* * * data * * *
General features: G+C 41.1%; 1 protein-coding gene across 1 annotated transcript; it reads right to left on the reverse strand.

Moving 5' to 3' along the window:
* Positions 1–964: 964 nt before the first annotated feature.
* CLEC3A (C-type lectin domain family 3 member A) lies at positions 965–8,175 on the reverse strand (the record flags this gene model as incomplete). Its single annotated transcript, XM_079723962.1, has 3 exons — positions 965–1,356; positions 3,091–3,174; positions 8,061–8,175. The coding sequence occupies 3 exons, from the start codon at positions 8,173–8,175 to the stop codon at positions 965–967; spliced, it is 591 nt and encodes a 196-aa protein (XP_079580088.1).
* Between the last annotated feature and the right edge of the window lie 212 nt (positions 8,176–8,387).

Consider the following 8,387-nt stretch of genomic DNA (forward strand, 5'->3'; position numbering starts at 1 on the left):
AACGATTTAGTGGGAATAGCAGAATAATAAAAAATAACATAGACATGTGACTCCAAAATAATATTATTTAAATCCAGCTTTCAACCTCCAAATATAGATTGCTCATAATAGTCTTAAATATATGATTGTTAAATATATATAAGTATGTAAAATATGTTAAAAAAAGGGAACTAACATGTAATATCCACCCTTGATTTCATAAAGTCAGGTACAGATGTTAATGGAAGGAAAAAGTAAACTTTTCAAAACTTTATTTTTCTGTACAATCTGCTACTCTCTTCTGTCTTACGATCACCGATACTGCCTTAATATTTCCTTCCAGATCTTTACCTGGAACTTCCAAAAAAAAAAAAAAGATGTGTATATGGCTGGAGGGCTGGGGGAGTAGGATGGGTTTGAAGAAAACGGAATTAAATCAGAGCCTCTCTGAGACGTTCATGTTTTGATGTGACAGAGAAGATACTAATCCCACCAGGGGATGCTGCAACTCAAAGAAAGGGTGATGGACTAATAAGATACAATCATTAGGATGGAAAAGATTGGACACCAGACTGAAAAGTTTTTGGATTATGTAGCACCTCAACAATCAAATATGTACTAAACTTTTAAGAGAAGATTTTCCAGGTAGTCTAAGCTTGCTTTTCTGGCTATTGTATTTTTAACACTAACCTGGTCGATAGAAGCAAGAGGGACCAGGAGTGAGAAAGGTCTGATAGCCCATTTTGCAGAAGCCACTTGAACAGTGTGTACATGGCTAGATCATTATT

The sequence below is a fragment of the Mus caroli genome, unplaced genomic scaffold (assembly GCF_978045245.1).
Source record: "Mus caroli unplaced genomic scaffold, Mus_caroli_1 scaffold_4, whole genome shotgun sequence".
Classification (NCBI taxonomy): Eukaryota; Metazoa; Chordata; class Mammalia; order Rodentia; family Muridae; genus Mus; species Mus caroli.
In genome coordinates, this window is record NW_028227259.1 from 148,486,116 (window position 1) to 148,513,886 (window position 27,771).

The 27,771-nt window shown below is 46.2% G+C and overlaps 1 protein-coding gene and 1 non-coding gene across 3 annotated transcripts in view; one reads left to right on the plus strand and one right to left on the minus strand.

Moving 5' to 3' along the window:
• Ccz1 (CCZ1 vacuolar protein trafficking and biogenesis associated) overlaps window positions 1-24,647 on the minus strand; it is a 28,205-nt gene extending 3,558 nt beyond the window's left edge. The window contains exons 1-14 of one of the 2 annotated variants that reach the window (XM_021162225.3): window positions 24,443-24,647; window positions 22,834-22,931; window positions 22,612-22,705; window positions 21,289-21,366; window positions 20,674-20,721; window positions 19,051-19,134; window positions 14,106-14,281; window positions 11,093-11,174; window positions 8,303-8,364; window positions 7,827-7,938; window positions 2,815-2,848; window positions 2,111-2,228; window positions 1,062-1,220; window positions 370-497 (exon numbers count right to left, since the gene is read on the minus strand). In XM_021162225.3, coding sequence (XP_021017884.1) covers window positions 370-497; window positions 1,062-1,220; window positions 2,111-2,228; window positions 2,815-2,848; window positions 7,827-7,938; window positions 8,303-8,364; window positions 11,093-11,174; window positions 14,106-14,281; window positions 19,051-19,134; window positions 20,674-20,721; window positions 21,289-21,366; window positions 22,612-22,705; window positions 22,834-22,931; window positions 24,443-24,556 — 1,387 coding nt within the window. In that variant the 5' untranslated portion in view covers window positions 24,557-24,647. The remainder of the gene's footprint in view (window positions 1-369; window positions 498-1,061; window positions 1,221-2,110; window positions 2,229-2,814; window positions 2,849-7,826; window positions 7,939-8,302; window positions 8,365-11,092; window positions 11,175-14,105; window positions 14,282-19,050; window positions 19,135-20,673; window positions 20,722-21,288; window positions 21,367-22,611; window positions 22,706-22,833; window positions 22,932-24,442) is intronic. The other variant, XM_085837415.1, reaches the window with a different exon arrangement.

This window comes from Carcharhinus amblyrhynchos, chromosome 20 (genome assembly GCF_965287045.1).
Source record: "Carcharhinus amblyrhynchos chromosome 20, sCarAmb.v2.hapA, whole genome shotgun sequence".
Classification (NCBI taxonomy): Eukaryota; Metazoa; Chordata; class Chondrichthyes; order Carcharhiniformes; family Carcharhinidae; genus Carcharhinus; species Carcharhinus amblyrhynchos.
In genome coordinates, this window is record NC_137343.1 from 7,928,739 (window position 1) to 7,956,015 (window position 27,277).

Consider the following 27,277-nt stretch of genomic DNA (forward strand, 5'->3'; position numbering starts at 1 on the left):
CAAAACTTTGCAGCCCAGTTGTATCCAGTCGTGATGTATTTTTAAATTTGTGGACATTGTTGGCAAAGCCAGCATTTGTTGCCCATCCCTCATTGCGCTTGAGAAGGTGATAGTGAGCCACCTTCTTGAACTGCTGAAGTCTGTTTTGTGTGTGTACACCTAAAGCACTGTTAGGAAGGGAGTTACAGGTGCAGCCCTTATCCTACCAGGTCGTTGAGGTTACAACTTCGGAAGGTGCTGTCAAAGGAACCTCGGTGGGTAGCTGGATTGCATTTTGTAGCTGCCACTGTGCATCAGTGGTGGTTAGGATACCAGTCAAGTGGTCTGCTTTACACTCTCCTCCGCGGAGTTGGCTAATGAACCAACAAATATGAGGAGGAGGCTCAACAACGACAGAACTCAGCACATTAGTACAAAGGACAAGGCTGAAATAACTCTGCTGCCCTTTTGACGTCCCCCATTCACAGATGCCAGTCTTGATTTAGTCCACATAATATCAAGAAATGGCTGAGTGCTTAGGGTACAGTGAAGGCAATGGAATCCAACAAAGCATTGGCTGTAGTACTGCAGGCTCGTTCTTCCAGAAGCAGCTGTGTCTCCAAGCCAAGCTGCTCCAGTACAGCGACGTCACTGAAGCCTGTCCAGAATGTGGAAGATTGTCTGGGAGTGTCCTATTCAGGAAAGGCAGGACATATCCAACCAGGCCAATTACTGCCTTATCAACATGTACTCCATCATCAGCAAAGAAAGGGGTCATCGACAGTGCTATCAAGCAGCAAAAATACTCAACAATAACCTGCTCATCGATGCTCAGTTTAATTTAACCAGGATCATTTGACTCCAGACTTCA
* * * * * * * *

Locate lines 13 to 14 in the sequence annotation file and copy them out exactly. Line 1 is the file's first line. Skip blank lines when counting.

Moving 5' to 3' along the window:
• Ccz1 (CCZ1 vacuolar protein trafficking and biogenesis associated) overlaps window positions 1-24,647 on the minus strand; it is a 28,205-nt gene extending 3,558 nt beyond the window's left edge. The window contains exons 1-14 of one of the 2 annotated variants that reach the window (XM_021162225.3): window positions 24,443-24,647; window positions 22,834-22,931; window positions 22,612-22,705; window positions 21,289-21,366; window positions 20,674-20,721; window positions 19,051-19,134; window positions 14,106-14,281; window positions 11,093-11,174; window positions 8,303-8,364; window positions 7,827-7,938; window positions 2,815-2,848; window positions 2,111-2,228; window positions 1,062-1,220; window positions 370-497 (exon numbers count right to left, since the gene is read on the minus strand). In XM_021162225.3, coding sequence (XP_021017884.1) covers window positions 370-497; window positions 1,062-1,220; window positions 2,111-2,228; window positions 2,815-2,848; window positions 7,827-7,938; window positions 8,303-8,364; window positions 11,093-11,174; window positions 14,106-14,281; window positions 19,051-19,134; window positions 20,674-20,721; window positions 21,289-21,366; window positions 22,612-22,705; window positions 22,834-22,931; window positions 24,443-24,556 — 1,387 coding nt within the window. In that variant the 5' untranslated portion in view covers window positions 24,557-24,647. The remainder of the gene's footprint in view (window positions 1-369; window positions 498-1,061; window positions 1,221-2,110; window positions 2,229-2,814; window positions 2,849-7,826; window positions 7,939-8,302; window positions 8,365-11,092; window positions 11,175-14,105; window positions 14,282-19,050; window positions 19,135-20,673; window positions 20,722-21,288; window positions 21,367-22,611; window positions 22,706-22,833; window positions 22,932-24,442) is intronic. The other variant, XM_085837415.1, reaches the window with a different exon arrangement.